How does single zero roulette compare with the double and triple zero versions?

The simple answer is very favourably, indeed. Single-zero roulette, also known as ‘French’ or ‘European’ roulette, is the standard, traditional form of the game outside the United States. As the name suggests, single-zero roulette is played with a wheel consisting of 37 numbered pockets, including a single green zero. The true mathematical odds against, say, a single-number bet are 36/1, but the payout is just 35/1, which creates a house edge of 2.7%. Of course, the same house edge applies to so-called ‘outside’ bets on combinations of numbers, including red/black, odd/even and so on.

By contrast, double-zero roulette, often known as ‘American’ roulette because of its prevalence in the United States, is played on a wheel with 38 numbered pockets, including a green single-zero and a green double-zero. The addition of the extra pocket increases the mathematical odds against a single-number bet to 37/1, but the payout is still only 35/1, which increases the house edge to 5.26%. This long-term advantage over players is not only 2.56% higher than single-zero roulette, but also higher than most other casino table games.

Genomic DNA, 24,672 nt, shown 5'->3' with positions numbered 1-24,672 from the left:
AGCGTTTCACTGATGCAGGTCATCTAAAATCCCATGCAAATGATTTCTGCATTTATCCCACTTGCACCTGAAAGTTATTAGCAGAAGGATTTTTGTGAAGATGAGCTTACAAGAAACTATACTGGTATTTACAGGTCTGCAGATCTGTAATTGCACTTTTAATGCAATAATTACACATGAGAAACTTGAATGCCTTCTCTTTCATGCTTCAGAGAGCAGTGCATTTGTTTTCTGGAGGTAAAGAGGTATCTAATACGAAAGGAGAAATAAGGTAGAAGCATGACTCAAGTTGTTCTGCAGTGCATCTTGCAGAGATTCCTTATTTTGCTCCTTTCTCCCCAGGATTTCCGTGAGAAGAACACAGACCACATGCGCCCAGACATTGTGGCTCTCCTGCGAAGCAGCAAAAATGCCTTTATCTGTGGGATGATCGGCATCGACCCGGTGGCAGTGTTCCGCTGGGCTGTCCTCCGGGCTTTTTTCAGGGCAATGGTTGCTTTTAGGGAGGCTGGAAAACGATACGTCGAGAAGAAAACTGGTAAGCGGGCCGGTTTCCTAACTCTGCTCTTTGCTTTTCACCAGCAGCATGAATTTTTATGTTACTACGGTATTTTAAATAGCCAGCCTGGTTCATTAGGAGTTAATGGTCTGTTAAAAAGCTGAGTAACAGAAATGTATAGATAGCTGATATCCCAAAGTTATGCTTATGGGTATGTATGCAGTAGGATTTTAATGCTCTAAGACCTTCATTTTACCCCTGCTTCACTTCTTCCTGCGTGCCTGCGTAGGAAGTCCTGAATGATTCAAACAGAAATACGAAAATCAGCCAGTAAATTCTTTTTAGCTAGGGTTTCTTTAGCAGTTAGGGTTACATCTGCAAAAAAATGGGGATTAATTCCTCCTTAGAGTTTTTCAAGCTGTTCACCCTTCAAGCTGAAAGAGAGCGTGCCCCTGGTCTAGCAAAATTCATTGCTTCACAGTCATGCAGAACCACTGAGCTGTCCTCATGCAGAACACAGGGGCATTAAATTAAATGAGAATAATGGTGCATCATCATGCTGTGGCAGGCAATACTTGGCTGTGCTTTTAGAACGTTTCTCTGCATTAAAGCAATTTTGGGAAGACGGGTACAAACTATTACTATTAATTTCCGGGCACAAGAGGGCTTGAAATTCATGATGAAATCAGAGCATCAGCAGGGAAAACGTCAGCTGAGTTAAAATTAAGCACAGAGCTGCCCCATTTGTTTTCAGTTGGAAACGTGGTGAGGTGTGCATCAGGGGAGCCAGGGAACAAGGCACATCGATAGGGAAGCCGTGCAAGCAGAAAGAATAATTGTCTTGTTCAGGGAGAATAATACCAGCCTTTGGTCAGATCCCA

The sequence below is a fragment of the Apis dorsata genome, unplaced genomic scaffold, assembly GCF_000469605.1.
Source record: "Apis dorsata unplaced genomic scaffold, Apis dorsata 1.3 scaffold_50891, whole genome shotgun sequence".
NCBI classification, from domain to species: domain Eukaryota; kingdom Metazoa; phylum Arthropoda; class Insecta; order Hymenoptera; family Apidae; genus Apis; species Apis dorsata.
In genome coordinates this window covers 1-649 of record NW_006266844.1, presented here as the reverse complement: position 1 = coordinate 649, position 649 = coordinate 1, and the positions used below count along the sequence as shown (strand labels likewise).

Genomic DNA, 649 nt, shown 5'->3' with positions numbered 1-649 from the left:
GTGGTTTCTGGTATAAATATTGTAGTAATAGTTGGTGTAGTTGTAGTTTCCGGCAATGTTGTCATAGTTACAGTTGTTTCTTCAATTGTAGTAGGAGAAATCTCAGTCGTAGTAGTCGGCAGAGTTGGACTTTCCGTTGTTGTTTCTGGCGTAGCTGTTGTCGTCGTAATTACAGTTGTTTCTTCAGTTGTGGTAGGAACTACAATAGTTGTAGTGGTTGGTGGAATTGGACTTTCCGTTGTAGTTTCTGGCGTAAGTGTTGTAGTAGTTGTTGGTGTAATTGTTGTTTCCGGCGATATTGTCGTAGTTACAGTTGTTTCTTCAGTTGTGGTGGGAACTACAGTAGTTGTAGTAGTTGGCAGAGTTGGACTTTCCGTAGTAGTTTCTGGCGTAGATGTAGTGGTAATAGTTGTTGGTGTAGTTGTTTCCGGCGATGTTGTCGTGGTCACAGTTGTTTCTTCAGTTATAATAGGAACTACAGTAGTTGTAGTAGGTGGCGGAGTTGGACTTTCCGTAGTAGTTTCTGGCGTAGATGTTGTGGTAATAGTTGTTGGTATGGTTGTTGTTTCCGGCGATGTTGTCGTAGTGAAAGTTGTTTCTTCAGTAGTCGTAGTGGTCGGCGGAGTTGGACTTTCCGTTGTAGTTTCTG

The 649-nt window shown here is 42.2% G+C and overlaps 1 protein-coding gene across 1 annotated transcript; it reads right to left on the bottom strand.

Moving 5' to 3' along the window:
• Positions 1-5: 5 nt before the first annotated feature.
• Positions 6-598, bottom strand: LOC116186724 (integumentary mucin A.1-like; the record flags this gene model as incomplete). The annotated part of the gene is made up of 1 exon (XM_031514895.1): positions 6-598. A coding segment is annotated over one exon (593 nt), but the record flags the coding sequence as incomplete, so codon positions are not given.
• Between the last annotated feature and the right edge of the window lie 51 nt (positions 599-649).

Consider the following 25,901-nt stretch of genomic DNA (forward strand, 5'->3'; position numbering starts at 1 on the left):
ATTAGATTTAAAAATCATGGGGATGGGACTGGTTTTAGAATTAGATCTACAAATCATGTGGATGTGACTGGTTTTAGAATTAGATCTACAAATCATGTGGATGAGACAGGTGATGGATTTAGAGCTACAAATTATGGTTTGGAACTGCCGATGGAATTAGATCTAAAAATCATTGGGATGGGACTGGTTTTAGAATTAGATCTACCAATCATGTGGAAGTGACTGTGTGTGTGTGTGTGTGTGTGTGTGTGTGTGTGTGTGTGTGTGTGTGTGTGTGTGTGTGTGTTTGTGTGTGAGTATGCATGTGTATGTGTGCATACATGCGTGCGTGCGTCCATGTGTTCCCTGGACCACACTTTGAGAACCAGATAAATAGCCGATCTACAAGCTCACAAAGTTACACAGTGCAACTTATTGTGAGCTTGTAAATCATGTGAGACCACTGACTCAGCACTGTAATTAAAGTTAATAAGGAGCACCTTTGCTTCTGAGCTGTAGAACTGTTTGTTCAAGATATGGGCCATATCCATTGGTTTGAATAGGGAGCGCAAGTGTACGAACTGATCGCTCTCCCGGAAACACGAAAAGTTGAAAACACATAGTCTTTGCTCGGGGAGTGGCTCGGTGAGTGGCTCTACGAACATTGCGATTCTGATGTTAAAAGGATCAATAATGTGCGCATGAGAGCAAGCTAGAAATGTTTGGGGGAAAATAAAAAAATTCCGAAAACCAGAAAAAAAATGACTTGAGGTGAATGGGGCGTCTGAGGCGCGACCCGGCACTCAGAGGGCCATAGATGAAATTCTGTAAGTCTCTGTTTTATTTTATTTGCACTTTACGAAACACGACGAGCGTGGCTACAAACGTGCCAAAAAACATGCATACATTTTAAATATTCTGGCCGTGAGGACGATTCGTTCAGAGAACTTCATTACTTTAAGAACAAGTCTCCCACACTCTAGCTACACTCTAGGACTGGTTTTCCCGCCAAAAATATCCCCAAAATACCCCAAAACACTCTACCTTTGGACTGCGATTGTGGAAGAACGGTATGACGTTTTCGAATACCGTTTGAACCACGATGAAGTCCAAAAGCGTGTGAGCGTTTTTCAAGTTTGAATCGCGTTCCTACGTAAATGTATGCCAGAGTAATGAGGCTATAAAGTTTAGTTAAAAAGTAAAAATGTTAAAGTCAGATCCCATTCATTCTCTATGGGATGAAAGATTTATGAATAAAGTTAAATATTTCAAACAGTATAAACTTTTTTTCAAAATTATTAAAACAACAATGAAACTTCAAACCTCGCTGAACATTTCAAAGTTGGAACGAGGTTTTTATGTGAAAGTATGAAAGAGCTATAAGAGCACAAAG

Worse still, triple-zero roulette, which was introduced, as ‘Sand Roulette’, at The Venetian on the Las Vegas Strip in October, 2016, is played on a wheel with 39 numbered pockets, including a green single-zero, a green double-zero and a green triple-zero. Payouts, though, remain identical to those for single-zero roulette, increasing the house edge to an eye-watering 7.69%, with no advantage to players other than, possibly, a lower table minimum stake.